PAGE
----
The government has the ambitious goal of further increasing Uganda’s economic success: With Vision 2040, the economy should become competitive and the people should achieve a middle income. The implementation is running within the framework of the National Development Plan (NDP), the so-called NDP III covers the period from 2020/21 to 2024/25.
The poverty problem
According to ethnicityology, Uganda currently has a good chance of reducing poverty, after all, the country is on the verge of producing its own oil and would like to build its own refinery. However, problems are already foreseeable, e.g. B. the question of the compensation for the land that is needed for infrastructure such as roads, and also for the refinery.
The International Monetary Fund (IMF), World Bank and other donors are rewarding Uganda’s development efforts with extensive new commitments to support the country in fighting poverty.
In the 1990’s, Uganda was considered a donor favorite. The Museveni government reacted very quickly to the new World Bank policy and was the first country to submit a complete Poverty Reduction Strategy Paper in March 2000. In April of the same year Uganda reached the completion point for inclusion in the HIPC-II debt relief program.
As part of the implementation of Vision 2040 or the hope of oil production soon, Uganda’s debts are increasing again. The expansion of the infrastructure is financed, this leads to a significant improvement in the traffic situation, but also programs for improving the daily life of the rural population, such as access to water or electricity, are part of it. However, if oil production continues to be delayed or the oil price falls, there is a risk of a debt crisis. In 2018, Uganda’s debt was 41 percent of gross domestic product.
In the Uganda Debt Network, non-governmental organizations, institutions and individuals have come together to achieve a long-term reduction of the debt burden and an effective use of national resources for the benefit of the people in Uganda.
Natural resources in Karamoja and now also in other regions
For centuries, the semi-nomads of Karamojas lived primarily on their cows. Diseases, droughts and the growing pressure of the population mean that many people only have a few animals. Tens of thousands began to dig for gold in the dry river bed, winners of which are often middlemen, and sometimes the gold diggers are only paid with local gin.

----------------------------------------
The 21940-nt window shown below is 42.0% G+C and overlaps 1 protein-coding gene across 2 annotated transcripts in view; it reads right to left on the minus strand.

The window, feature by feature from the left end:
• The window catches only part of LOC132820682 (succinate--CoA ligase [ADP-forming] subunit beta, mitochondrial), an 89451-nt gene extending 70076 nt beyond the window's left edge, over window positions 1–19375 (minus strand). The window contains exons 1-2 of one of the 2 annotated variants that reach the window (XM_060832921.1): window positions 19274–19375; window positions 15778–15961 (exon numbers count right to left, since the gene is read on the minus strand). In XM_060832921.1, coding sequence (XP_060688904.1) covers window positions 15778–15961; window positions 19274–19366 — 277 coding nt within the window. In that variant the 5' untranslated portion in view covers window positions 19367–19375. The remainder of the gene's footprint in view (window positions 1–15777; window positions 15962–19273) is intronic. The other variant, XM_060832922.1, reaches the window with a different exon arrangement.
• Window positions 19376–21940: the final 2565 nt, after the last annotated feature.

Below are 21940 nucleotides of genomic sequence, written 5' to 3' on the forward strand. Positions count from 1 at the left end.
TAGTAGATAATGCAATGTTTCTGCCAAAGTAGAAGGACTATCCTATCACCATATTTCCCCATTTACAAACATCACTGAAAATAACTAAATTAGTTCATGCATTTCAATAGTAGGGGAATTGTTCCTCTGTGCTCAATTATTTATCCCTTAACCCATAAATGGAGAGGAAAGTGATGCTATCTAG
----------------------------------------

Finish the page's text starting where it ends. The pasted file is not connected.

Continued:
The presence of the soldiers and the government’s disarmament programs mean that Karamoja is now relatively peaceful. Now the international mine operators are coming to dig for limestone, marble, iron ore and of course gold. Whether it is a blessing or a curse for the Karimajong remains to be seen.
In the meantime, the gold rush has spread to other regions. Mining the expensive metal doesn’t just bring benefits, as the government likes to see. It is proud of the first gold refinery in East Africa, which opened in Entebbe. However, it is assumed that gold from the crisis regions of Africa is also processed here. Gold mining also poses many problems. The region around the small town of Busitema is already criss-crossed by craters that threaten to collapse when it rains, the land for growing agricultural products has disappeared, and the meager proceeds from gold are not enough for most families to survive. Children work in the mines and stay away from school.
Despite the poverty, Ugandans strive for hygiene. However, food that is openly offered should be consumed with caution, especially on the go.
Malaria is widespread, so think about proper prevention. Before you leave, you should seek advice on tropical medicine from a doctor. The travel medical information service and the Federal Foreign Office provide information on your preventive health care. Also, find out about medical and dental care in Uganda.
Diseases such as AIDS, sexually transmitted diseases, tuberculosis, meningitis, cholera or hepatitis should also be considered. From August 2018, there was an outbreak of the highly contagious Ebola fever in the neighboring country, the Democratic Republic of the Congo, in the Beni region. The disease was introduced to Kasese for the first time in June 2019. On June 25, 2020, the disease was declared defeated by the WHO. There have been isolated outbreaks of the Marburg virus in recent times, most recently in eastern Uganda at the end of 2017.
A yellow fever vaccination is required to enter Uganda. According to the WHO, the vaccination is valid for life and does not need to be refreshed. Yellow fever is extremely rare in Uganda; few cases were detected in the west of the country in 2016. Lately vaccination passports have been checked at the airport even after a stopover in an African country and the electronic visa can only be obtained with proof of a yellow fever vaccination.
On March 7th, 2020 Uganda was one of the first countries that had prescribed a two-week mandatory quarantine for travelers from Corona risk areas, including Germany (this will no longer apply from October 1st, 2020, but a negative corona test must be no older than 72 hours, to be presented). At the time, Uganda had no proven case of the lung disease COVID 19. Cases are now known and the government is taking drastic measures. There is a night curfew between 9:00 p.m. and 5:30 a.m. The minimum distance between people is two meters. Mask requirements apply in all public spaces, including on public transport. The situation is being monitored. Tests for COVID 19 are mainly carried out at the Virus Research Institute performed in Entebbe. However, mobile test centers have meanwhile also been installed at the external borders. All incoming truck drivers are tested and if the result is positive, they are sent back.